The Leesville dance department’s fall show, “Traditions,” showed off the talents of all dance students, as well as the fun style of the Leesville Dance Ensemble.
The dance, performed on Dec. 8 and Dec. 9, started slowly, with a performance from the Dance Ensemble and choreographed to a song from the highly popular Fiddler on the Roof. Though I’m not normally a fan of slow, more interpretative dance, I enjoyed this one because it was different and actually fit the music.
Other performances weren’t as impressive, but that’s to be expected when comparing normal dance classes to members of the Dance Ensemble. Each period had a dance in which all students participated. It was impressive to see dances with so many people choreographed with enough creativity that they still adhered to the theme of traditions.
Most of the excitement, as usual, emanated from the Dance Ensemble. They showed a great ability to adapt to both slow songs and fast, modern music. They even managed to incorporate this year’s dance fad and “Jerked it,” based on the New Boyz song, “You’re a Jerk.”
Other notable performances included a collaboration between the dance and drama department in April Grossi’s solo. Bailey Jones, senior, narrated a story of a young woman struggling to be noticed in the midst of New York’s grandeur, and April Grossi, senior, danced to express the woman’s emotions. This dance/acting combination was particularly moving and creative.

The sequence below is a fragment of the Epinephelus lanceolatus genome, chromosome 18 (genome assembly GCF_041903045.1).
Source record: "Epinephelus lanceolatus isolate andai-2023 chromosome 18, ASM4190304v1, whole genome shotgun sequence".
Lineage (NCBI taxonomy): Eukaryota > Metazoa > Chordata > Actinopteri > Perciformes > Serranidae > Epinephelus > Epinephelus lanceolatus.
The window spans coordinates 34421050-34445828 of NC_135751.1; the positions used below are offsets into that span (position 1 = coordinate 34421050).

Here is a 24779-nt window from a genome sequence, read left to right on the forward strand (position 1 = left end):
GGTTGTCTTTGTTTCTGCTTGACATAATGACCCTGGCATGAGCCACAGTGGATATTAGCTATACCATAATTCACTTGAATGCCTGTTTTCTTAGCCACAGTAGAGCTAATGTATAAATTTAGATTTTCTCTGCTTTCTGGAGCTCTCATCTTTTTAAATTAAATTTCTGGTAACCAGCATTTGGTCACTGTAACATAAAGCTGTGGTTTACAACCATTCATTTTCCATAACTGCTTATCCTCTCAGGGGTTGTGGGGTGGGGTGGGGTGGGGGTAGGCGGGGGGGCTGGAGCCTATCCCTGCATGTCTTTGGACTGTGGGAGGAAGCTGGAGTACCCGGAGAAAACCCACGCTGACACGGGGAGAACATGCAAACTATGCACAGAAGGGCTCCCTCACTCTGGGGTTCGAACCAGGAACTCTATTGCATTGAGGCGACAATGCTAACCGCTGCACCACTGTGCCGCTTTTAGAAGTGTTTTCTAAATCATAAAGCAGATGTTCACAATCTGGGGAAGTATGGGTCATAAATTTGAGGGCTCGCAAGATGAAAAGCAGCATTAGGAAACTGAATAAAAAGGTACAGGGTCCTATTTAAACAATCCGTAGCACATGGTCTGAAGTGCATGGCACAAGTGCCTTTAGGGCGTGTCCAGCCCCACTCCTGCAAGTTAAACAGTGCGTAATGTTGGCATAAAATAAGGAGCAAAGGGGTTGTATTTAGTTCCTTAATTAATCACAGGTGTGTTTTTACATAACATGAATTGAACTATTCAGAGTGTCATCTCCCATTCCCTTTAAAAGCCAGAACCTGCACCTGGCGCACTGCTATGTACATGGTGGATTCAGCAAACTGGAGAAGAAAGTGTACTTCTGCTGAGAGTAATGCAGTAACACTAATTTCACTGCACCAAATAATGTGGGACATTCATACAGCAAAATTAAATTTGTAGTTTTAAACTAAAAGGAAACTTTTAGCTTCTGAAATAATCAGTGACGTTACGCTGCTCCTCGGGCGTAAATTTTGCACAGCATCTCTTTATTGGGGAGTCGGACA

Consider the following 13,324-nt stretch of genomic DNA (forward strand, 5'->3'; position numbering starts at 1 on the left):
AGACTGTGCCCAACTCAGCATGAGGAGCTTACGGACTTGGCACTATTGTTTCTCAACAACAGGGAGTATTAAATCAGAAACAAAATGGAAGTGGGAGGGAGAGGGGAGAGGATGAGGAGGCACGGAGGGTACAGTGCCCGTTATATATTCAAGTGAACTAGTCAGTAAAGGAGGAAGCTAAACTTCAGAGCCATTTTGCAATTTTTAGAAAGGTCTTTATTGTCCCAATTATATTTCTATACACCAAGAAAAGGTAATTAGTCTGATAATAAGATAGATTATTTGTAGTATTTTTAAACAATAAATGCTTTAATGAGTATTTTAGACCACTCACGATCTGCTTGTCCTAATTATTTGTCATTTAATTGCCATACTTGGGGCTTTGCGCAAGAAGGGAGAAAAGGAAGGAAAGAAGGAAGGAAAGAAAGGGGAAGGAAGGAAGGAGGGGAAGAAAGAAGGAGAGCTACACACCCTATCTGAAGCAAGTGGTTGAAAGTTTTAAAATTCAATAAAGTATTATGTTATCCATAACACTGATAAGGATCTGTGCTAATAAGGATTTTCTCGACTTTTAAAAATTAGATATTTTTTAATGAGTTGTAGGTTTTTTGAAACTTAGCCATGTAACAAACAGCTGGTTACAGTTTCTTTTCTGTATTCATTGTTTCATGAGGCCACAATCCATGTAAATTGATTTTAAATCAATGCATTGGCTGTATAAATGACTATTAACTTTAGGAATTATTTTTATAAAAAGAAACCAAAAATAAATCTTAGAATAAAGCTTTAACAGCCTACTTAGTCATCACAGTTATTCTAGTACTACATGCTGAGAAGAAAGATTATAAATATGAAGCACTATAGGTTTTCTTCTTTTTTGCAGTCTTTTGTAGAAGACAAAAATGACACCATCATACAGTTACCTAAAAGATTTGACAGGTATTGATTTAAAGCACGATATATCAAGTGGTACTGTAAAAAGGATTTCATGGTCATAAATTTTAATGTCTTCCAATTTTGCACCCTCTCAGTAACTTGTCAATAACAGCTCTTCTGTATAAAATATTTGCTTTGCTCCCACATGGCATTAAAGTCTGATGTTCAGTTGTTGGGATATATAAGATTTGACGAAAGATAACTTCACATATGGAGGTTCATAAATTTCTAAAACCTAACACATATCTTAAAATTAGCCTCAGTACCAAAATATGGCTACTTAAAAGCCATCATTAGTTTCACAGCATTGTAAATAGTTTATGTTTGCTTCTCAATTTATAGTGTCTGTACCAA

The most fascinating part of the dance was what Ms. Hoban introduced as “Flash Mob” style dancing, wherein the dancers direct the audience in performing a dance. Shortly after intermission, Ms. Hoban and a set of dancers led the steps in the interactive dance, and all audience members stood up and danced awkwardly.
What started out as funny (imagine a crowd packed full of parents and students learning a series of dance steps) turned into an impressive way to engage the audience. The show ended with an upbeat song, and audience members stood up to join the dance as soon they saw their favorite dancer grace the stage.
By the end, all dancers stood either on stage or in the aisles. Almost all audience members stood with smiles plastered to their faces, trying their best to stay in sync.
Overall, the dancers’ enthusiasm proved contagious for both me and the audience. Last year, I wrote about the need for more collaboration between departments for dance-specific performances. This year, the amount of creativity and hard work was readily apparent in the variety of performances and the depth of talent available, especially in the Dance Ensemble. Make sure you attend the spring concert—I certainly can’t wait.